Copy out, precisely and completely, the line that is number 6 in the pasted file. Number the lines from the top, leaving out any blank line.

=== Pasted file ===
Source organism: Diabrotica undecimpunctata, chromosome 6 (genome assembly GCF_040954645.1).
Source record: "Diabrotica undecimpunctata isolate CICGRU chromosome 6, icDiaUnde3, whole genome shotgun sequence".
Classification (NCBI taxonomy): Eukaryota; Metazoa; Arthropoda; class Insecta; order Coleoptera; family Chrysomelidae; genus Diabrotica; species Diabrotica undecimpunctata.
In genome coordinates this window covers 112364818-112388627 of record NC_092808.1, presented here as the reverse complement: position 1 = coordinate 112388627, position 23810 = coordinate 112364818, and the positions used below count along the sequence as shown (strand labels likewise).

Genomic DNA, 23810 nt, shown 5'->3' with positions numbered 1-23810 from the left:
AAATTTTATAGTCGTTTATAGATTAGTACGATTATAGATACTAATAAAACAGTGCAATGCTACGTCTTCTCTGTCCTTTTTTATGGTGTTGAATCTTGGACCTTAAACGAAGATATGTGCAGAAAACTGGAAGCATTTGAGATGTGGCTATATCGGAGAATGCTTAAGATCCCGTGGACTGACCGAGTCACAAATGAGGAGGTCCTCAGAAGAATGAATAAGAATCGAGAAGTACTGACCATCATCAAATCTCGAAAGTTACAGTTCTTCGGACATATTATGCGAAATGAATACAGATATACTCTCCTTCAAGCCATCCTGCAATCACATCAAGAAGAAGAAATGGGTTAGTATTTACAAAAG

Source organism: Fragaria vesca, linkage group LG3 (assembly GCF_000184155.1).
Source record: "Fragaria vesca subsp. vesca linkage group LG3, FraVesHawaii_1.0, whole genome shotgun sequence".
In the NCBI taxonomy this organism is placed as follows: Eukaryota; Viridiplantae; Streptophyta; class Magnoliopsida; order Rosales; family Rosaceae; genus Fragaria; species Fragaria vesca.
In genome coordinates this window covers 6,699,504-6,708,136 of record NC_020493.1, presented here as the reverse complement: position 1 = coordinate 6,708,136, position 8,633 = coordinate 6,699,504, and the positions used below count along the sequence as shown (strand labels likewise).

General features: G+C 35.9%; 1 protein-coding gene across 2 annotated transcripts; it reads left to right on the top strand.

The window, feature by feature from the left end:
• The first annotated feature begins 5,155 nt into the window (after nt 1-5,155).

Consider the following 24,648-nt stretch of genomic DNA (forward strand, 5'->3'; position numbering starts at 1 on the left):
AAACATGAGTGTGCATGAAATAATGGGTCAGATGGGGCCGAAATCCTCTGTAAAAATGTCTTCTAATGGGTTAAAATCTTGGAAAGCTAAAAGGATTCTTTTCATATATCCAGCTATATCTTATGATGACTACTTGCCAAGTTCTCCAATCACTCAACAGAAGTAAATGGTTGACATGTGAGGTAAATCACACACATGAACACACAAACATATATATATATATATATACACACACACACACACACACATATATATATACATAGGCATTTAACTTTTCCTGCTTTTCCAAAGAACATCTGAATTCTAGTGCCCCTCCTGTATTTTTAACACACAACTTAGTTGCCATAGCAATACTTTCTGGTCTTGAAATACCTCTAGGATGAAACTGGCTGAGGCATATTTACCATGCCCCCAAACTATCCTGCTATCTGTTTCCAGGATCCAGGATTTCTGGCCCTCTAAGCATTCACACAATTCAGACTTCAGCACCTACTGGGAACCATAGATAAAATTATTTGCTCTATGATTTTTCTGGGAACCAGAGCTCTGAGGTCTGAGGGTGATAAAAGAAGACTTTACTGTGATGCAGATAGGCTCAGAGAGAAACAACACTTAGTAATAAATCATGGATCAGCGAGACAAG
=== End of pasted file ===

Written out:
AAATTTTATAGTCGTTTATAGATTAGTACGATTATAGATACTAATAAAACAGTGCAATGCTACGTCTTCTCTGTCCTTTTTTATGGTGTTGAATCTTGGACCTTAAACGAAGATATGTGCAGAAAACTGGAAGCATTTGAGATGTGGCTATATCGGAGAATGCTTAAGATCCCGTGGACTGACCGAGTCACAAATGAGGAGGTCCTCAGAAGAATGAATAAGAATCGAGAAGTACTGACCATCATCAAATCTCGAAAGTTACAGTTCTTCGGACATATTATGCGAAATGAATACAGATATACTCTCCTTCAAGCCATCCTGCAATCACATCAAGAAGAAGAAATGGGTTAGTATTTACAAAAG